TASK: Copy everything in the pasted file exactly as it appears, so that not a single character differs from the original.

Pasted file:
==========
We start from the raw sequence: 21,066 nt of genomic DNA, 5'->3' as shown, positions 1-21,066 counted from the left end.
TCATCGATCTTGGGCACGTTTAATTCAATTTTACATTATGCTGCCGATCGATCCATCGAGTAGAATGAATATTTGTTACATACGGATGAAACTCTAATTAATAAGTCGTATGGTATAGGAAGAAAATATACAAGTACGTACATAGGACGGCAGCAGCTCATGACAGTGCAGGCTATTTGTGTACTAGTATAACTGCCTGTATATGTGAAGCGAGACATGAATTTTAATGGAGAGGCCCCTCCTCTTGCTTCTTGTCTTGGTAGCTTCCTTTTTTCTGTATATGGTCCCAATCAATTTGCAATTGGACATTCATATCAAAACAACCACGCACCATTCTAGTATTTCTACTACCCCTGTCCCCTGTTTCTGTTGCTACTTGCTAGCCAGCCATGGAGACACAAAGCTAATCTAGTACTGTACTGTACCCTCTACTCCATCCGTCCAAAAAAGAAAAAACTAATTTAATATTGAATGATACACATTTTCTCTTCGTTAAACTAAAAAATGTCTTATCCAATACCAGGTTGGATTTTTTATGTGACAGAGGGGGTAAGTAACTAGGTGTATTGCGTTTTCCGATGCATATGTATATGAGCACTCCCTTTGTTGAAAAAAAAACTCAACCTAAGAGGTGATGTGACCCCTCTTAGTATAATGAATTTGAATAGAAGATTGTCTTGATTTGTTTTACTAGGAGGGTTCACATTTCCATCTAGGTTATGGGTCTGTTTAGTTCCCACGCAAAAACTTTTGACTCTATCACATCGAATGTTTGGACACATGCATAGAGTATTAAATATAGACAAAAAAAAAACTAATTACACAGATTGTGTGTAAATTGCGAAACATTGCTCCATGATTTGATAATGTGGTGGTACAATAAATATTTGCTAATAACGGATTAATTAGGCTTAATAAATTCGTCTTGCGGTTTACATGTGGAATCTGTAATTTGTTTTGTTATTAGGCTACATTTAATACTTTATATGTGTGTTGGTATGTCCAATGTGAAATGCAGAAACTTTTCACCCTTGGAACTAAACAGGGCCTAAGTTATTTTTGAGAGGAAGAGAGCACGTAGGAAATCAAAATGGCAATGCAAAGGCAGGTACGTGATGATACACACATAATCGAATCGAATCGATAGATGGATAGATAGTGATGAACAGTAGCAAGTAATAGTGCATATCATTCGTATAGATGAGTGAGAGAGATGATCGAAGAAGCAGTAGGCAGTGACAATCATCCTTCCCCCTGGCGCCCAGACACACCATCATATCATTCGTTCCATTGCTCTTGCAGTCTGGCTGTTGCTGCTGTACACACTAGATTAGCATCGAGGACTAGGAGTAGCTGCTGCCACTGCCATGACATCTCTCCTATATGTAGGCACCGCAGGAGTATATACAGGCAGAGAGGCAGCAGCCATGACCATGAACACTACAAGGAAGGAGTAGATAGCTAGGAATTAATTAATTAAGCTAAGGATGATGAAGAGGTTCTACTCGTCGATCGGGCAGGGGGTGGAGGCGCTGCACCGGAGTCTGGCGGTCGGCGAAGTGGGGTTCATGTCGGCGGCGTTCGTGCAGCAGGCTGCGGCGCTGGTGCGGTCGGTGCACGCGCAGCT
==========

We start from the raw sequence: 21,066 nt of genomic DNA, 5'->3' as shown, positions 1-21,066 counted from the left end.
TCATCGATCTTGGGCACGTTTAATTCAATTTTACATTATGCTGCCGATCGATCCATCGAGTAGAATGAATATTTGTTACATACGGATGAAACTCTAATTAATAAGTCGTATGGTATAGGAAGAAAATATACAAGTACGTACATAGGACGGCAGCAGCTCATGACAGTGCAGGCTATTTGTGTACTAGTATAACTGCCTGTATATGTGAAGCGAGACATGAATTTTAATGGAGAGGCCCCTCCTCTTGCTTCTTGTCTTGGTAGCTTCCTTTTTTCTGTATATGGTCCCAATCAATTTGCAATTGGACATTCATATCAAAACAACCACGCACCATTCTAGTATTTCTACTACCCCTGTCCCCTGTTTCTGTTGCTACTTGCTAGCCAGCCATGGAGACACAAAGCTAATCTAGTACTGTACTGTACCCTCTACTCCATCCGTCCAAAAAAGAAAAAACTAATTTAATATTGAATGATACACATTTTCTCTTCGTTAAACTAAAAAATGTCTTATCCAATACCAGGTTGGATTTTTTATGTGACAGAGGGGGTAAGTAACTAGGTGTATTGCGTTTTCCGATGCATATGTATATGAGCACTCCCTTTGTTGAAAAAAAAACTCAACCTAAGAGGTGATGTGACCCCTCTTAGTATAATGAATTTGAATAGAAGATTGTCTTGATTTGTTTTACTAGGAGGGTTCACATTTCCATCTAGGTTATGGGTCTGTTTAGTTCCCACGCAAAAACTTTTGACTCTATCACATCGAATGTTTGGACACATGCATAGAGTATTAAATATAGACAAAAAAAAAACTAATTACACAGATTGTGTGTAAATTGCGAAACATTGCTCCATGATTTGATAATGTGGTGGTACAATAAATATTTGCTAATAACGGATTAATTAGGCTTAATAAATTCGTCTTGCGGTTTACATGTGGAATCTGTAATTTGTTTTGTTATTAGGCTACATTTAATACTTTATATGTGTGTTGGTATGTCCAATGTGAAATGCAGAAACTTTTCACCCTTGGAACTAAACAGGGCCTAAGTTATTTTTGAGAGGAAGAGAGCACGTAGGAAATCAAAATGGCAATGCAAAGGCAGGTACGTGATGATACACACATAATCGAATCGAATCGATAGATGGATAGATAGTGATGAACAGTAGCAAGTAATAGTGCATATCATTCGTATAGATGAGTGAGAGAGATGATCGAAGAAGCAGTAGGCAGTGACAATCATCCTTCCCCCTGGCGCCCAGACACACCATCATATCATTCGTTCCATTGCTCTTGCAGTCTGGCTGTTGCTGCTGTACACACTAGATTAGCATCGAGGACTAGGAGTAGCTGCTGCCACTGCCATGACATCTCTCCTATATGTAGGCACCGCAGGAGTATATACAGGCAGAGAGGCAGCAGCCATGACCATGAACACTACAAGGAAGGAGTAGATAGCTAGGAATTAATTAATTAAGCTAAGGATGATGAAGAGGTTCTACTCGTCGATCGGGCAGGGGGTGGAGGCGCTGCACCGGAGTCTGGCGGTCGGCGAAGTGGGGTTCATGTCGGCGGCGTTCGTGCAGCAGGCTGCGGCGCTGGTGCGGTCGGTGCACGCGCAGCT